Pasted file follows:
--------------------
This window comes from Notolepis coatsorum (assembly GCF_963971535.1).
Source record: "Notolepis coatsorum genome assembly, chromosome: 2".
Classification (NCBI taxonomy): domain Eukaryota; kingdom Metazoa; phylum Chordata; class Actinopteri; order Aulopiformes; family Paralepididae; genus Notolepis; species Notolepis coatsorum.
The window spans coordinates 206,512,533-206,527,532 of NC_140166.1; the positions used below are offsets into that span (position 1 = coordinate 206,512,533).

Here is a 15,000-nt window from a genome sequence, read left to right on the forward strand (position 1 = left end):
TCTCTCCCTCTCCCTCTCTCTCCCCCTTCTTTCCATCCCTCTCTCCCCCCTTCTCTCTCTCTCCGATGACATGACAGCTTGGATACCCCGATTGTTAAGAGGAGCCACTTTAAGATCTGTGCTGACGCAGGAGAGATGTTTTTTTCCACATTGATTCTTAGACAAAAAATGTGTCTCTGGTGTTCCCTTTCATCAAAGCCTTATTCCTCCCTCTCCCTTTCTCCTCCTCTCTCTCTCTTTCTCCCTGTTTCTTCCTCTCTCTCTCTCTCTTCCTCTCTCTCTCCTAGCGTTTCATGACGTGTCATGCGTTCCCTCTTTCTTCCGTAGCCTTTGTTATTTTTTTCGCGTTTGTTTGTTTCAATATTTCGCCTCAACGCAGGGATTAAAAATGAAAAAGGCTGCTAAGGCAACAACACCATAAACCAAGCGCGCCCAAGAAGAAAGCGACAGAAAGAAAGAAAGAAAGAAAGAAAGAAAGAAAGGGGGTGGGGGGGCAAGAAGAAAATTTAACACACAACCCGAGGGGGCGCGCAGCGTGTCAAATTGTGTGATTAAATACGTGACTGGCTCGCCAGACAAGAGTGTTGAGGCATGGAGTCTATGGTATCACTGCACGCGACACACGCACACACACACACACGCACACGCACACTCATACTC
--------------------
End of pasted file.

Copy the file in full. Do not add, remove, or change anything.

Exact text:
This window comes from Notolepis coatsorum (assembly GCF_963971535.1).
Source record: "Notolepis coatsorum genome assembly, chromosome: 2".
Classification (NCBI taxonomy): domain Eukaryota; kingdom Metazoa; phylum Chordata; class Actinopteri; order Aulopiformes; family Paralepididae; genus Notolepis; species Notolepis coatsorum.
The window spans coordinates 206,512,533-206,527,532 of NC_140166.1; the positions used below are offsets into that span (position 1 = coordinate 206,512,533).

Here is a 15,000-nt window from a genome sequence, read left to right on the forward strand (position 1 = left end):
TCTCTCCCTCTCCCTCTCTCTCCCCCTTCTTTCCATCCCTCTCTCCCCCCTTCTCTCTCTCTCCGATGACATGACAGCTTGGATACCCCGATTGTTAAGAGGAGCCACTTTAAGATCTGTGCTGACGCAGGAGAGATGTTTTTTTCCACATTGATTCTTAGACAAAAAATGTGTCTCTGGTGTTCCCTTTCATCAAAGCCTTATTCCTCCCTCTCCCTTTCTCCTCCTCTCTCTCTCTTTCTCCCTGTTTCTTCCTCTCTCTCTCTCTCTTCCTCTCTCTCTCCTAGCGTTTCATGACGTGTCATGCGTTCCCTCTTTCTTCCGTAGCCTTTGTTATTTTTTTCGCGTTTGTTTGTTTCAATATTTCGCCTCAACGCAGGGATTAAAAATGAAAAAGGCTGCTAAGGCAACAACACCATAAACCAAGCGCGCCCAAGAAGAAAGCGACAGAAAGAAAGAAAGAAAGAAAGAAAGAAAGAAAGGGGGTGGGGGGGCAAGAAGAAAATTTAACACACAACCCGAGGGGGCGCGCAGCGTGTCAAATTGTGTGATTAAATACGTGACTGGCTCGCCAGACAAGAGTGTTGAGGCATGGAGTCTATGGTATCACTGCACGCGACACACGCACACACACACACACGCACACGCACACTCATACTC